return result;
    }

    @Override
    public boolean equals(Object obj) {
        if (this == obj)
            return true;
        if (obj == null)
            return false;
        if (getClass() != obj.getClass())
            return false;
        EventInvite other = (EventInvite) obj;
        if (createDate == null) {
            if (other.createDate != null)
                return false;
        } else if (!createDate.equals(other.createDate))
            return false;
        if (email == null) {
            if (other.email != null)
                return false;
        } else if (!email.equals(other.email))
            return false;
        if (event == null) {
            if (other.event != null)
                return false;
        } else if (!event.equals(other.event))
            return false;
        if (user == null) {
            if (other.user != null)
                return false;
        } else if (!user.equals(other.user))
            return false;
        return true;
    }

}

Any ideas about what the problem might be or how to debug it?

share|improve this question

4 Answers 4

up vote 2 down vote accepted

Is it getting confused because the EventInvite crosses transaction boundaries? You load the entity in one transaction and delete it in another.

Instead, create a new @Transactional method that contains the complete business logic for accepting an invite as it is a single logical operation. Doing so will also separate the presentation layer from the model for when you want to enable accepting invitations via SMS or email.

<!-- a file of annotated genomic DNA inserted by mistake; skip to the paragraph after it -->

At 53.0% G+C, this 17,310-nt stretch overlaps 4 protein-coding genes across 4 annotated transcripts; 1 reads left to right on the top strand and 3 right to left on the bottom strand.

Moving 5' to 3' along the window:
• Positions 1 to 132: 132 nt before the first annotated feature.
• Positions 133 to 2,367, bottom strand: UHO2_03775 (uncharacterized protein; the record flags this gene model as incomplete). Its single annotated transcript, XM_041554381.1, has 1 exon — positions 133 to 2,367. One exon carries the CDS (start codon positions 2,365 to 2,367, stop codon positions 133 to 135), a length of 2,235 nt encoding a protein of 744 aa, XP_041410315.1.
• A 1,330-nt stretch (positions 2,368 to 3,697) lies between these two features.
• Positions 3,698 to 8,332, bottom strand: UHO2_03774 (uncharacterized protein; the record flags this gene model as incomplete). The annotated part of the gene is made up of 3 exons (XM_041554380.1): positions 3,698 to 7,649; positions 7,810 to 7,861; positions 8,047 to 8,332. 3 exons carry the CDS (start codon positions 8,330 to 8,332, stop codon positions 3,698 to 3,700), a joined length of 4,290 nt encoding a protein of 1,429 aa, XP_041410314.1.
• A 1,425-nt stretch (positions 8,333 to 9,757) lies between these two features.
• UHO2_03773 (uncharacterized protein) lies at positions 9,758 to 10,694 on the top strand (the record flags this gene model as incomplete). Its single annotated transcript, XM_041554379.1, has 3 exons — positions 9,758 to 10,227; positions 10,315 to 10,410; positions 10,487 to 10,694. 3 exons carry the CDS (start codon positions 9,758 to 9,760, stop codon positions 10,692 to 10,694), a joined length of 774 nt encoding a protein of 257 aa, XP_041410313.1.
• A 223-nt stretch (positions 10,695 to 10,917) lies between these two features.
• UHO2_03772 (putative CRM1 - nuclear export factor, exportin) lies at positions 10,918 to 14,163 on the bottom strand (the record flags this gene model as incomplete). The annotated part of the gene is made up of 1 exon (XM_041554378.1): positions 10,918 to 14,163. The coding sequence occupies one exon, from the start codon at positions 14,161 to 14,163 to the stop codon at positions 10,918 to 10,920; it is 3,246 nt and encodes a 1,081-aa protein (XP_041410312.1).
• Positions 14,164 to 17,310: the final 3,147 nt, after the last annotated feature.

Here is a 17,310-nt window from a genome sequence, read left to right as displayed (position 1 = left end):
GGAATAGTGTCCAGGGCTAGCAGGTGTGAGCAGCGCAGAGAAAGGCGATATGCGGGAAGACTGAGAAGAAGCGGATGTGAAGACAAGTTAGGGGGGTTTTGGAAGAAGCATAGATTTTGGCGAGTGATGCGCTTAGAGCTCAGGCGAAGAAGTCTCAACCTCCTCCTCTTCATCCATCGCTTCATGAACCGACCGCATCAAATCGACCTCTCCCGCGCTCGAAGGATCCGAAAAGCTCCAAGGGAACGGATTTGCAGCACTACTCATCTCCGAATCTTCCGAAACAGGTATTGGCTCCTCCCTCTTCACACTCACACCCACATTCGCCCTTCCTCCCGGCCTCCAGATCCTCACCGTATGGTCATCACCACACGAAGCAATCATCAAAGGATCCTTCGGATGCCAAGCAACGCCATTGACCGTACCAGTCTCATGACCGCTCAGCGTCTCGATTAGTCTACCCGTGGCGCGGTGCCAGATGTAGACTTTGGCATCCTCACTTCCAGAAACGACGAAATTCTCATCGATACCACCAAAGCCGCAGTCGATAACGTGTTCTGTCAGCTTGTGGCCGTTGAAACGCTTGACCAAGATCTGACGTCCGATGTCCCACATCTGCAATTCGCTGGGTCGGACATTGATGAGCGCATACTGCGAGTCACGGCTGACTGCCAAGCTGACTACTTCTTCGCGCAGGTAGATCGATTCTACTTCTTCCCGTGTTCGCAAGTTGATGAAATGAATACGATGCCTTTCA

share|improve this answer
    
You're a genius. Worked perfectly, thanks David! –  Templar Feb 5 '11 at 22:54

I had a similar problem, I had a class which describes a value which is a part of a category. So the value class has a reference to the category that it is a part of.

@Entity
public class CategoryValue extends LouhinObject implements Serializable, Idable {

    @Id
    @GeneratedValue(strategy = GenerationType.AUTO)
    private Long id;

    @ManyToOne
    private Category category;
}

I had to manually set the category field to null before I was able to remove the CategoryValue object, I don't really know why Hibernate works this way.

share|improve this answer
    
That was the missing link I needed :-) –  DaDaDom Sep 14 '12 at 14:18

I had the same problem. My entity is Card (see below). And I couldn't set null to an account and a client, because I have not-null checks in database.

public class Card implements Serializable {  
    @ManyToOne 
    @JoinColumn(name="idAcc")
    private Account account; 
    @ManyToOne 
    @JoinColumn(name="idCl")
    private Client client;

And when I tryed to delete it I even didn't see sql-request about deleting.

    em = getEntityManager();
    em.getTransaction().begin();  
    mergedCard = em.merge(card); 
    em.remove(mergedCard); 
    em.getTransaction().commit();

So I resolved this by annotations

 @ManyToOne(cascade=CascadeType.MERGE)
@JoinColumn(name="idAcc")
private Account account; 
@ManyToOne(cascade=CascadeType.MERGE)
@JoinColumn(name="idCl")
private Client client;
share|improve this answer

Hi For hibernate you can try to see executed sql's by setting

<property name="hibernate.show.sql" value="true"></property>

What i suspect is that when you delete ,somehow the session or transaction is not closed so hibernate will not flush and the results will not be seen in database.

share|improve this answer
1  
I have turned on JDBC query logging and Hibernate is not even attempting to delete the record. Also, the eventMemberDAO.store call immediately before the remove call is being persisted, so I don't think it's a transactional issue. –  Templar Feb 5 '11 at 21:42

Your Answer

 
discard

By posting your answer, you agree to the privacy policy and terms of service.

Not the answer you're looking for? Browse other questions tagged or ask your own question.